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by Cath Staincliffe
Minotaur Books, January 2014
400 pages
ISBN: 1250038545

Buy in the UK | Buy in Canada

In this fast-paced police procedural set in Manchester, England, Gill Murray and her team investigate the murder of Lisa Finn, a seventeen-year-old drug addict who has been raised primarily in care, although she does have a mother who shows up periodically in her life. Cath Staincliffe takes the reader through a well-structured investigation into Finn's murder and the lives of those around her, including her boyfriend, her social worker, the on-again-off-again mother, and other minor characters. The action is well-paced and believable, with a number of twists and peripheral but related crimes that move the plot along quickly and keep the reader guessing.

In addition to laying out the murder investigation, Staincliffe introduces us to three strong female characters: Gill Murray, who leads the investigation; Janet Scott, one of Murray's officers as well as her friend; and Rachel Bailey, the newest member of the team. Young, tough, outspoken, and ambitious, Bailey borders on being over-the-top and unlikable to both Scott, with whom she has been partnered, and the reader, but Staincliffe walks the fine line successfully and creates a character the reader wants to know. Likewise, Scott and Murray have messy, "real life" lives that the reader gets glimpses of, making them fully drawn and interesting rather than off-the-rack police officers. As they work to solve the case, these three women also navigate the challenges of both personal and professional relationships that add further complications - and interest - to the overall plot.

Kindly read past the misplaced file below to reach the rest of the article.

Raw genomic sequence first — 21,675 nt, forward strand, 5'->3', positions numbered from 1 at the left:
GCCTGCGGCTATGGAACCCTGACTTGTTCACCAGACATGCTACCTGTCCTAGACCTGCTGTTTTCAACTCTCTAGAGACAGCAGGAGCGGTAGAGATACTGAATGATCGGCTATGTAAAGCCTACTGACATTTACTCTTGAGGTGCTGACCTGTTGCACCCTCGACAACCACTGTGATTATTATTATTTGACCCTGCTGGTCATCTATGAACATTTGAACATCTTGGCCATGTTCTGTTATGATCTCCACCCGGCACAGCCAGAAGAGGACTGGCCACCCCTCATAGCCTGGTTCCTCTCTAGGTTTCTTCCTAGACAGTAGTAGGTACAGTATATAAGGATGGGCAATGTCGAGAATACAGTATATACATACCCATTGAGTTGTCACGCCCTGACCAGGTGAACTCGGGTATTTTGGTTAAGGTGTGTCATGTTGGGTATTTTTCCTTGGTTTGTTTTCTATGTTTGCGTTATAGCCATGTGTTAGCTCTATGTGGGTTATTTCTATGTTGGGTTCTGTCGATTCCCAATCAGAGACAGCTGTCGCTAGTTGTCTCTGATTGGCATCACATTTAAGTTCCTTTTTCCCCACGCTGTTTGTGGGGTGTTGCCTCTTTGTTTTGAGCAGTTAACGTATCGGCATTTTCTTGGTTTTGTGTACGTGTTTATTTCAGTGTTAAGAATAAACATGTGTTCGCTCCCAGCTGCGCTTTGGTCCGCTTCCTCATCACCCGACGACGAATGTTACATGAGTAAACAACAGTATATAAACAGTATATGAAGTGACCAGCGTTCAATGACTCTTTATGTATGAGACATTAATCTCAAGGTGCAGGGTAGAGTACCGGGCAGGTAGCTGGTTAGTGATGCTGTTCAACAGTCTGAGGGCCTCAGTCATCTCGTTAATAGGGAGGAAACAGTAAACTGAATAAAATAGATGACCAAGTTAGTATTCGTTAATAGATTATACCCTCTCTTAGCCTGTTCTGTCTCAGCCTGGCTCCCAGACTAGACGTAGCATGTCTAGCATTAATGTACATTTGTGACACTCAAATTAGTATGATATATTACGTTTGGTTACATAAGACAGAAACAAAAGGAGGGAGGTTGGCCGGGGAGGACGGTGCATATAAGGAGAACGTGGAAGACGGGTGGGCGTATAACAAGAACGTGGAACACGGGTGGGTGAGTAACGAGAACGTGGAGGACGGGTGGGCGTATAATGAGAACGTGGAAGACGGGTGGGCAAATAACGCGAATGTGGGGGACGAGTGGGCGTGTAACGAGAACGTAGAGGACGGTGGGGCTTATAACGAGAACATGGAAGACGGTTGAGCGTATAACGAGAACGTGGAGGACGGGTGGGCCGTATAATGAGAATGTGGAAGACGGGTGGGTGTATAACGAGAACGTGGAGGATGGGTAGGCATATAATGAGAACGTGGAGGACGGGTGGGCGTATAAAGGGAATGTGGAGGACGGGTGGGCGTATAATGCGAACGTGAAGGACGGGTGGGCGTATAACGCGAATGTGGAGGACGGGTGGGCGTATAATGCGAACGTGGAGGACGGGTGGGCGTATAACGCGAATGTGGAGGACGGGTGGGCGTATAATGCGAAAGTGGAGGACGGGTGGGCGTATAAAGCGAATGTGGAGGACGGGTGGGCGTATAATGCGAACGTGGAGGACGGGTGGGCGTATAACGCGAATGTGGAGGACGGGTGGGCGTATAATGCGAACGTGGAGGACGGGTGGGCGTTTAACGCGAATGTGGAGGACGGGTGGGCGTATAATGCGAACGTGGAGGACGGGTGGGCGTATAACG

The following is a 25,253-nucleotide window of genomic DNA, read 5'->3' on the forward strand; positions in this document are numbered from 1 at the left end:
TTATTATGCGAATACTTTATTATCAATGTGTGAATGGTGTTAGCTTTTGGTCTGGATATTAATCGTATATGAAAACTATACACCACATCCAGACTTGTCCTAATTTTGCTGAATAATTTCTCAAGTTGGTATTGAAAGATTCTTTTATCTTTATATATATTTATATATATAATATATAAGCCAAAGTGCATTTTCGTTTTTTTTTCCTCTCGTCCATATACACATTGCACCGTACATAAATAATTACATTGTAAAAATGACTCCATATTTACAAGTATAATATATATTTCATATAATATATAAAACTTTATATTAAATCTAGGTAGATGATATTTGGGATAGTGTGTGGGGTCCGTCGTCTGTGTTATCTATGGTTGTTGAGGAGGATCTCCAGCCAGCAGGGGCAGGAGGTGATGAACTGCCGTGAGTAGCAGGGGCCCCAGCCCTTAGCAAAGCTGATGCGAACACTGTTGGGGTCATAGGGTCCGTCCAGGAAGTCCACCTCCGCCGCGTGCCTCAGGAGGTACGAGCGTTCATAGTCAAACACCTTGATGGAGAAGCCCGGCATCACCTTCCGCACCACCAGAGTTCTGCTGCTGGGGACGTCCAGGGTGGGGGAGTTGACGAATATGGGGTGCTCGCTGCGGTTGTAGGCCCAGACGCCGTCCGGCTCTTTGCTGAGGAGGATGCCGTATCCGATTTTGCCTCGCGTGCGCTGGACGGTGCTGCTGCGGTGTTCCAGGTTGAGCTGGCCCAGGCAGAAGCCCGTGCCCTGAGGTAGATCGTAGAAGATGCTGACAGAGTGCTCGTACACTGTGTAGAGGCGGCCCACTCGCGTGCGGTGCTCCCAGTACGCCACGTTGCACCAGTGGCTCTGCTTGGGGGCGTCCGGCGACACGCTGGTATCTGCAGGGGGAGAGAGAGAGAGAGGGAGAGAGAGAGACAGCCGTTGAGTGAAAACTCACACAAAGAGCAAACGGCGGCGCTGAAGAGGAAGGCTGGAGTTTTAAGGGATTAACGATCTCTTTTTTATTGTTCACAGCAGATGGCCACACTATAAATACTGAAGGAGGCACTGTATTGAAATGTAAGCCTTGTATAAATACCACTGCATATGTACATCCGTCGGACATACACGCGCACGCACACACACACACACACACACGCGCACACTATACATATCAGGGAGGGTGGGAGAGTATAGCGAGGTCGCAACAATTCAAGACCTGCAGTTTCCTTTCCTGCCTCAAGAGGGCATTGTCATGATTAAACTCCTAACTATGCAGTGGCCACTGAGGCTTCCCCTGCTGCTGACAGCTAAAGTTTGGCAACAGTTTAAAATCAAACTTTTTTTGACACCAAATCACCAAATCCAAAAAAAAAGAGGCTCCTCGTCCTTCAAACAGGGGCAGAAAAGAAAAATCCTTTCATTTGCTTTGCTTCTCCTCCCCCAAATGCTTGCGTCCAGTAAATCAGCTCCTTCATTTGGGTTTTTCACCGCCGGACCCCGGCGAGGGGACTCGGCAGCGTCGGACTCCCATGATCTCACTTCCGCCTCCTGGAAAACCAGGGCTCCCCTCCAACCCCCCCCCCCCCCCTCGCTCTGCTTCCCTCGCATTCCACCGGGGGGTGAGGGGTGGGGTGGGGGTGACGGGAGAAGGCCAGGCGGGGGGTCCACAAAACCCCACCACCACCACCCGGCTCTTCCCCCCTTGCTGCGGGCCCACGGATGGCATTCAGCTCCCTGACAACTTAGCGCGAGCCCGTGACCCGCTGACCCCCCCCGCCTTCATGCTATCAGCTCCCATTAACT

Staincliffe has chosen to tell her story by switching among Murray's, Scott's, and Bailey's perspectives. This works well for the most part, allowing the reader to learn more about each of the main characters as well as being in on scenes that wouldn't have been possible if the story were told from a single point of view. However, both the structure and the three main characters would have been more successful if Staincliffe had made stronger distinctions among the characters. From time to time, they come off as interchangeable and a bit less developed than they could have been. However, Staincliffe does a masterful job of weaving in back stories and hinting at more to come, indicating that these three will continue to develop in later works. With the rich lives of the three main characters, as well as the real sense of the grittiness of Manchester and its inhabitants, Staincliffe has the start of what appears to be an intriguing series.

Meredith Frazier, a writer with a background in English literature, lives in Dallas, Texas

Reviewed by Meredith Frazier, December 2013

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Contact: Yvonne Klein (ymk@reviewingtheevidence.com)

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